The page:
1. Polaroid Image Transfer: Using a camera, enlarger, slide printer or Day Lab, expose colour Polaroid film. You need pull-apart type film, such as Polaroid 669 (now discontinued), 669, 59, 559, and 809, or Fujifilm FP-100C. Develop by pulling the film from the holder. Wait about 10-15 seconds and quickly pull the film apart, not letting the two sides (the picture and the negative) touch. Put the pulled apart negative face down on paper (or other material). Place pressure over negative and let sit for about 20 minutes. Then pour hot water over each side of the negative/paper sandwich. Gently peel the negative from the paper. Allow transfer to dry, face up. Slide printers allow you to make Polaroid transfers from previously-taken slides or negatives. [Ref 1]

In a nutshell, the process involves copying the film or slide onto a Polaroid, followed by aborting the developing process of the Polaroid and transferring the still developing image onto a medium of your choice. Typically, 30 seconds after the Polaroid is created it is peeled apart and hot pressed onto a medium where the full development time of 90 seconds is achieved. Thereby you transfer the image onto cloth, paper, glass or wood.

2. Emulsion Lift: An emulsion lift is basically just cutting open the Polaroid and submerging it in water to remove the emulsion from the plastic backing. Then you take that emulsion and transfer it to whatever you want, in this case water-colour paper.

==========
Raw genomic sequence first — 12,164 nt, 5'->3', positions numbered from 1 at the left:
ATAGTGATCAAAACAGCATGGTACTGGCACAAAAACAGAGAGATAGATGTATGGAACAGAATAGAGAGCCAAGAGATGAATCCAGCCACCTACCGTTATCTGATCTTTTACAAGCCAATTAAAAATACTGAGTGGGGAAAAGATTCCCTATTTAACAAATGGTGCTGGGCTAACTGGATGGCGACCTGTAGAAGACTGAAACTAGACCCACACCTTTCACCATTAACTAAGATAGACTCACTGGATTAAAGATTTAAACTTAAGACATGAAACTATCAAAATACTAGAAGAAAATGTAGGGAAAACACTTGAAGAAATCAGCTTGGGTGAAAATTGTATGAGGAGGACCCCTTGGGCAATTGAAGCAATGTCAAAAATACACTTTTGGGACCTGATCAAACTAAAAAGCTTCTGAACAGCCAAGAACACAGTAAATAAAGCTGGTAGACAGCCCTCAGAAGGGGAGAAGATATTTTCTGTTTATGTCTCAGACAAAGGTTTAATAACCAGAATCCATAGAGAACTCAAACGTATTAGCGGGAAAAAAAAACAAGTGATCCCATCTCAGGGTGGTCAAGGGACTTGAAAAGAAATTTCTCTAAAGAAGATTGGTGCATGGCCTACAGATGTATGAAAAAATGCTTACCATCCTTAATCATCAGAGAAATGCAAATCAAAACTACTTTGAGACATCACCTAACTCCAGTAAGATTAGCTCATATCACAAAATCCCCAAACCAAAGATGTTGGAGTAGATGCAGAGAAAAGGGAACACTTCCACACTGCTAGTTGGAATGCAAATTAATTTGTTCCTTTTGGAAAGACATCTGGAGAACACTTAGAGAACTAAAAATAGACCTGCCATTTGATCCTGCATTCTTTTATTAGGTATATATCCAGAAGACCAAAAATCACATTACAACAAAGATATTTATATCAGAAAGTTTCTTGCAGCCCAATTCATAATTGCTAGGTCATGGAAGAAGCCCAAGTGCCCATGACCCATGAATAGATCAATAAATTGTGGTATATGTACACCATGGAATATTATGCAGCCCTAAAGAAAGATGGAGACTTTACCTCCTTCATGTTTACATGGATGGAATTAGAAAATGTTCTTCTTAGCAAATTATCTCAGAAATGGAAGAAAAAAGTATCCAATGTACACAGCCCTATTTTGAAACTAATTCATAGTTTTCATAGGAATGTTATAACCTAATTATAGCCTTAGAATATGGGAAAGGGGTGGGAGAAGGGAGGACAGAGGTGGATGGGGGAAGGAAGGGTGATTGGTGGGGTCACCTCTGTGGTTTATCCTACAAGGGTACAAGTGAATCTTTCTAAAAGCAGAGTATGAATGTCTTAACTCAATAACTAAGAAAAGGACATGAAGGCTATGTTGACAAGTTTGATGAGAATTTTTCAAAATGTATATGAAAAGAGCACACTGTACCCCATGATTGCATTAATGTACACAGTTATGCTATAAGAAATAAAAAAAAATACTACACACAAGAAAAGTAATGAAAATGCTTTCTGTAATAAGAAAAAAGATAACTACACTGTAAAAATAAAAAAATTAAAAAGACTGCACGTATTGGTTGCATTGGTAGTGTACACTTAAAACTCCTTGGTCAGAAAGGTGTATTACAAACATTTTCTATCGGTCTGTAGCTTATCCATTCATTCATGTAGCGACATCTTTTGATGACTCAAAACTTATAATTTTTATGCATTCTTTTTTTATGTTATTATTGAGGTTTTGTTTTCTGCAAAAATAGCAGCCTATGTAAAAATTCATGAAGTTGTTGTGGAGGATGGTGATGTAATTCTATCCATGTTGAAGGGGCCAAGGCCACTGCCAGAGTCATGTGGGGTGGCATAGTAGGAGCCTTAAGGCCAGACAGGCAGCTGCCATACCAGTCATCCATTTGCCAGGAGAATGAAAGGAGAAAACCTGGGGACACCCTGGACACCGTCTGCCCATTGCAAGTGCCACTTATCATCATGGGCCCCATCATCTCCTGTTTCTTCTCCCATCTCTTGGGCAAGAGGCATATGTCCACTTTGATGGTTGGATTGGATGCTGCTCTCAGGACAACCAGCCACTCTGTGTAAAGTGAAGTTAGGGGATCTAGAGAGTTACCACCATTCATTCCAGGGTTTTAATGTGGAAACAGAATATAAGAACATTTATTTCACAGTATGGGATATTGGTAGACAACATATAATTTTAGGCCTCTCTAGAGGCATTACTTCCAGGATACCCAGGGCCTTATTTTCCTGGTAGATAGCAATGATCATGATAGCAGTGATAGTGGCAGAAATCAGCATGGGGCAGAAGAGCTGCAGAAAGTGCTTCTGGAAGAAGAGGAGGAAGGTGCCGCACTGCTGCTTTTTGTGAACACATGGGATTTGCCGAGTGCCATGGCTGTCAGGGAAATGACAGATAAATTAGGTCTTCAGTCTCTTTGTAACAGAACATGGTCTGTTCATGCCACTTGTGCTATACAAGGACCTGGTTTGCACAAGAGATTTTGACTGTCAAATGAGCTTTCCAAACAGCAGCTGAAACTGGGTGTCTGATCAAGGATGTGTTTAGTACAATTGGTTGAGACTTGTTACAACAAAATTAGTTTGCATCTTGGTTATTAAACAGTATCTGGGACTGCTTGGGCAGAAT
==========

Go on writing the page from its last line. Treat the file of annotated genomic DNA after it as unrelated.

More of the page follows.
Here’s a great video that illustrates the process and the web page lists the materials required and the method involved. [Ref 2] Some of the equipment used:


Photo Feature: Pablo Bartholomew

Pablo Bartholomew (born 1955) is an award-winning Indian photojournalist and an independent photographer based in New Delhi, India. He learned photography from his father, the art critic and ace photographer Richard Bartholomew (1926-1985).

Self-trained in photography and inspired by the work of his father, his work has “captured the essence of violence, injustice and perilous events. “

“Over the years, he incisively covered the catastrophic Bhopal Gas Tragedy, the funeral of Indira Gandhi and aftermath of her assassination—the Hindu-Sikh riots, the rise of the Khalistani movement, the political career of Rajiv Gandhi, the funeral of Mother Teresa, the cyclones in Bangladesh, the Nellie conflict in Assam, and the demolition of the Babri Masjid, which almost got him killed, among many other news stories.“